Siormpas et al presented one of the largest longitudinal studies on the survival of immediate implants placed adjacent to a root fragment. The data from 46 patients concluded that all implants successfully maintained osseointegration till the end of the follow-up period, giving a cumulative survival rate of 100%. Regarding the fate of the root fragment, the authors found only one patient with the apical root resorption, which was also self-arrested and did not interfere with the osseointegration of the dental implant. In addition, Bäumer et al also raised a genuine clinical question as to what type of tissue would be formed following resorption of the retained root? A previous study demonstrated that the resultant space would be healed by bone fill. Bäumer et al further conducted a study to evaluate whether the socket-shield technique could be successful if the buccal root fragment shows a vertical fracture line. Leaving the fracture line untreated is detrimental to the overall prognosis as it acts like a recess for bacteria, ultimately leading to infection. Therefore, the authors recommended surgical separation of the buccal shield into two halves along the fracture line. At the follow-up visit, the animal histological data showed a higher buccal alveolar crest height with healthy peri-implant soft tissue and no resorption at the apical end of the tooth fragment. The gap between the root fragment and the implant and the vertically drilled space between the two parts of the buccal shield was filled with the bone in the horizontal section.
Approximately, 4-wk are required post-extraction to cover the socket with epithelium. It may be assumed that a similar process occurs between the implant and the retained root fragment. Initially, a blood clot is filled between the implant and the buccal root fragment. This clot prevents the epithelium from growing along the internal root surface. Thus, it may seem that the cells from the remaining PDL are capable of colonizing the root surface and regenerating a new periodontal attachment.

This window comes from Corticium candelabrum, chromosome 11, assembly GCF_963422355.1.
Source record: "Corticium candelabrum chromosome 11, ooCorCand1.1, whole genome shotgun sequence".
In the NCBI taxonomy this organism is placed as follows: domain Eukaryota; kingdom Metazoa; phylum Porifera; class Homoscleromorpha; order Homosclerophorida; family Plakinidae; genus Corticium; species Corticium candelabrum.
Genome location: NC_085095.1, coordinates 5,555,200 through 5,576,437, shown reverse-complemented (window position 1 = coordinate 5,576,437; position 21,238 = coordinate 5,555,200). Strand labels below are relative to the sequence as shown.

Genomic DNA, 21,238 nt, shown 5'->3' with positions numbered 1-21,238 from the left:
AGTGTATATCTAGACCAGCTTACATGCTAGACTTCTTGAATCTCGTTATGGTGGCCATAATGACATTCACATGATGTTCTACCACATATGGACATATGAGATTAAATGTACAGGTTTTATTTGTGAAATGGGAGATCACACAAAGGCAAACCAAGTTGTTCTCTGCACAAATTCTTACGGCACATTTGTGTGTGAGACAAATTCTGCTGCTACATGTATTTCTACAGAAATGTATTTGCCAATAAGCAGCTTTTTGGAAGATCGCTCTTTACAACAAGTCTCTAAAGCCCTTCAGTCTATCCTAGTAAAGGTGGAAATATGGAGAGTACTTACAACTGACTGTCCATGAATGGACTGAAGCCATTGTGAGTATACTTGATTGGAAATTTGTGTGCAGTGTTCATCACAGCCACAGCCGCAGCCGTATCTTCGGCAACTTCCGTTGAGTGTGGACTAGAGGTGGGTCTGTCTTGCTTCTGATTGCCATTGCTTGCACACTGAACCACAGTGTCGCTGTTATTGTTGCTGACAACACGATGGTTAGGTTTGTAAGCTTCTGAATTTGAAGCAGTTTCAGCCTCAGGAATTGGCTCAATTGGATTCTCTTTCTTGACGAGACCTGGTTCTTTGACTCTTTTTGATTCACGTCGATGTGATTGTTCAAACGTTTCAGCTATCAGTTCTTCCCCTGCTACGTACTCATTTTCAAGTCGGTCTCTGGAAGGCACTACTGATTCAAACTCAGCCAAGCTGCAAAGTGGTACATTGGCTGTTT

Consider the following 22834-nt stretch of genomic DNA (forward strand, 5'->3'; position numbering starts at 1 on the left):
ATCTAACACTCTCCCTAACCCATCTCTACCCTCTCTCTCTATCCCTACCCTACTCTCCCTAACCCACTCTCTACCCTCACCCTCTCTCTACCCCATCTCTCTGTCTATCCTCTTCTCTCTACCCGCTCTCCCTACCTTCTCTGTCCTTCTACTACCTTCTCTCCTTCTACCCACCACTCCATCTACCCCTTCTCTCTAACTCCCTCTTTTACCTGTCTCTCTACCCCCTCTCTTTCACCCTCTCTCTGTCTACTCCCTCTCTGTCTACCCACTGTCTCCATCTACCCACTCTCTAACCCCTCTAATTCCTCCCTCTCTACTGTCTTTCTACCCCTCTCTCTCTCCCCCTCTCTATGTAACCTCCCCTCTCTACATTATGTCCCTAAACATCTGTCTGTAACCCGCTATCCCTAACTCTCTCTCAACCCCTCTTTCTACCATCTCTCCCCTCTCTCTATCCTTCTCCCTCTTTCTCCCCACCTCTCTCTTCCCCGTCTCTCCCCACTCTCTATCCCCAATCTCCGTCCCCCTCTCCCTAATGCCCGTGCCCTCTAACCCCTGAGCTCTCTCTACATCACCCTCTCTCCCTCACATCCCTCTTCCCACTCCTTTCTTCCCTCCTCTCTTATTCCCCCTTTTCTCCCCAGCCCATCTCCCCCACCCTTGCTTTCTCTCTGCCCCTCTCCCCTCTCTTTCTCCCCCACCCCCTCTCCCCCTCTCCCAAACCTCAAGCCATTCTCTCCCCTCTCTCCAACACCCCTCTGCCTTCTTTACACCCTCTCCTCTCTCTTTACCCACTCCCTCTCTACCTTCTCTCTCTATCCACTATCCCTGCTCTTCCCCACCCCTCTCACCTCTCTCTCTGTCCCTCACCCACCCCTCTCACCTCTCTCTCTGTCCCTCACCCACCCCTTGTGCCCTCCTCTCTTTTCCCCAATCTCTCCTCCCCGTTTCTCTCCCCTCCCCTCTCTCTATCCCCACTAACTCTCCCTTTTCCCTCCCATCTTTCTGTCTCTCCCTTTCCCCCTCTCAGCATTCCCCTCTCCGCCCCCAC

COMPLICATIONS AND MANAGEMENT
In the previous root submergence technique, gingival tissue perforation and cyst formation were documented complications. To prevent perforation, the roots should be excised at a position slightly apical to the bony edge and beveled and smoothened to avoid any sharp edges.
The earliest histological finding showed a failed, plasma-sprayed titanium implant in contact with an undetected residual root presented with hypercementosis and no PDL. The study also hypothesized that the unintentionally retained root might be a putative source of pathogenic bacteria from the PDL or the root canal itself, which compromises the osseointegration of the implant. Thus, it can be the potential cause of retrograde peri-implantitis, a term introduced by McAllister et al. It is characterized by symptomatic periapical lesions with a healthy coronal bone-implant interface that develops within months of implant fixture placement.
In partial extraction therapy cases, where infection of the root fragment/section is coupled with mobility, removing the root membrane is mandatory. The mobility of the root shield, with or without infection, necessitates its removal. If the implant fails to osseointegrate, but the socket-shield is stable, immobile, and free of infection, the implant can be removed, leaving the shield in-situ for healing as a pontic-shield concept. The subsequent re-evaluation could be conducted to deduce whether an implant should be placed palatal to the shield or used as a pontic site.